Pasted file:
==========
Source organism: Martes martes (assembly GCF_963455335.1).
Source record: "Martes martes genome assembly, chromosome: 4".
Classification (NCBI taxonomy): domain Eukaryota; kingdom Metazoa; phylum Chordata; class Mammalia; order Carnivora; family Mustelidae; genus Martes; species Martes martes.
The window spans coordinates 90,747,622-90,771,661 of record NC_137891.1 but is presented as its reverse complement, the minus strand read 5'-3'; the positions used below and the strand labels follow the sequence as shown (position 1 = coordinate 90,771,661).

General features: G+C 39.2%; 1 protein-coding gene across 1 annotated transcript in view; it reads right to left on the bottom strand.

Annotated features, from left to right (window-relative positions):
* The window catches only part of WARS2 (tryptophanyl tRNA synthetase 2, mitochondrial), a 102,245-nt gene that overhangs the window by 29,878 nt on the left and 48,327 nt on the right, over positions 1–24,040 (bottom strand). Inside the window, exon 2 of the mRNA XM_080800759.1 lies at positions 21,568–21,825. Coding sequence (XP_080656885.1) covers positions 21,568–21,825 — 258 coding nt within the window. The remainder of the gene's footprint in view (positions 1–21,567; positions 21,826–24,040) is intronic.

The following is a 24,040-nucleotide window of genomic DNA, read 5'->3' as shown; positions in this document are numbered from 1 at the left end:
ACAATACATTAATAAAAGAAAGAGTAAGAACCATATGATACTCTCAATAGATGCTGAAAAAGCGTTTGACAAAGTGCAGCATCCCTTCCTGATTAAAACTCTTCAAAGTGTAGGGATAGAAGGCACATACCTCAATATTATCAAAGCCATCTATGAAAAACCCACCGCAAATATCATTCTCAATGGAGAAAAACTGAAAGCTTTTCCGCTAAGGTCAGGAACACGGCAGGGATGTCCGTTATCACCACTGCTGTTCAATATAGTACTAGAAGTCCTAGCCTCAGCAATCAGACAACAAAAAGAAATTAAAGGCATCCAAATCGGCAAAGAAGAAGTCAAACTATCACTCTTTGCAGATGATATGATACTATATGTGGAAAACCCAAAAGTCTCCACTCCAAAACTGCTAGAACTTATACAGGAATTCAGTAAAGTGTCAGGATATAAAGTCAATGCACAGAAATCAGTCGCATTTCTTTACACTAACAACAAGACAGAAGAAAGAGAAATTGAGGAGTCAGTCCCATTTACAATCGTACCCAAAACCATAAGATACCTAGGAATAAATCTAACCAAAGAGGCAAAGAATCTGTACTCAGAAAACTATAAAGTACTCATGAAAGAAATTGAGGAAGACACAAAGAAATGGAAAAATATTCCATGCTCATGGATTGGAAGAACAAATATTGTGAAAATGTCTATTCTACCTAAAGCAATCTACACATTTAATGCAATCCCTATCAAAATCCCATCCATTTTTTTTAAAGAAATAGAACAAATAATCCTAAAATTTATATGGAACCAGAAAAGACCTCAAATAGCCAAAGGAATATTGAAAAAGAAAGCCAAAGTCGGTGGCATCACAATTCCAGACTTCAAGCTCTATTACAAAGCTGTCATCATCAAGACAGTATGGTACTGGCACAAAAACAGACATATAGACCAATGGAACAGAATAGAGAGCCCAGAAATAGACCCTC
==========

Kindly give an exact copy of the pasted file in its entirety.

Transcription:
Source organism: Martes martes (assembly GCF_963455335.1).
Source record: "Martes martes genome assembly, chromosome: 4".
Classification (NCBI taxonomy): domain Eukaryota; kingdom Metazoa; phylum Chordata; class Mammalia; order Carnivora; family Mustelidae; genus Martes; species Martes martes.
The window spans coordinates 90,747,622-90,771,661 of record NC_137891.1 but is presented as its reverse complement, the minus strand read 5'-3'; the positions used below and the strand labels follow the sequence as shown (position 1 = coordinate 90,771,661).

General features: G+C 39.2%; 1 protein-coding gene across 1 annotated transcript in view; it reads right to left on the bottom strand.

Annotated features, from left to right (window-relative positions):
* The window catches only part of WARS2 (tryptophanyl tRNA synthetase 2, mitochondrial), a 102,245-nt gene that overhangs the window by 29,878 nt on the left and 48,327 nt on the right, over positions 1–24,040 (bottom strand). Inside the window, exon 2 of the mRNA XM_080800759.1 lies at positions 21,568–21,825. Coding sequence (XP_080656885.1) covers positions 21,568–21,825 — 258 coding nt within the window. The remainder of the gene's footprint in view (positions 1–21,567; positions 21,826–24,040) is intronic.

The following is a 24,040-nucleotide window of genomic DNA, read 5'->3' as shown; positions in this document are numbered from 1 at the left end:
ACAATACATTAATAAAAGAAAGAGTAAGAACCATATGATACTCTCAATAGATGCTGAAAAAGCGTTTGACAAAGTGCAGCATCCCTTCCTGATTAAAACTCTTCAAAGTGTAGGGATAGAAGGCACATACCTCAATATTATCAAAGCCATCTATGAAAAACCCACCGCAAATATCATTCTCAATGGAGAAAAACTGAAAGCTTTTCCGCTAAGGTCAGGAACACGGCAGGGATGTCCGTTATCACCACTGCTGTTCAATATAGTACTAGAAGTCCTAGCCTCAGCAATCAGACAACAAAAAGAAATTAAAGGCATCCAAATCGGCAAAGAAGAAGTCAAACTATCACTCTTTGCAGATGATATGATACTATATGTGGAAAACCCAAAAGTCTCCACTCCAAAACTGCTAGAACTTATACAGGAATTCAGTAAAGTGTCAGGATATAAAGTCAATGCACAGAAATCAGTCGCATTTCTTTACACTAACAACAAGACAGAAGAAAGAGAAATTGAGGAGTCAGTCCCATTTACAATCGTACCCAAAACCATAAGATACCTAGGAATAAATCTAACCAAAGAGGCAAAGAATCTGTACTCAGAAAACTATAAAGTACTCATGAAAGAAATTGAGGAAGACACAAAGAAATGGAAAAATATTCCATGCTCATGGATTGGAAGAACAAATATTGTGAAAATGTCTATTCTACCTAAAGCAATCTACACATTTAATGCAATCCCTATCAAAATCCCATCCATTTTTTTTAAAGAAATAGAACAAATAATCCTAAAATTTATATGGAACCAGAAAAGACCTCAAATAGCCAAAGGAATATTGAAAAAGAAAGCCAAAGTCGGTGGCATCACAATTCCAGACTTCAAGCTCTATTACAAAGCTGTCATCATCAAGACAGTATGGTACTGGCACAAAAACAGACATATAGACCAATGGAACAGAATAGAGAGCCCAGAAATAGACCCTC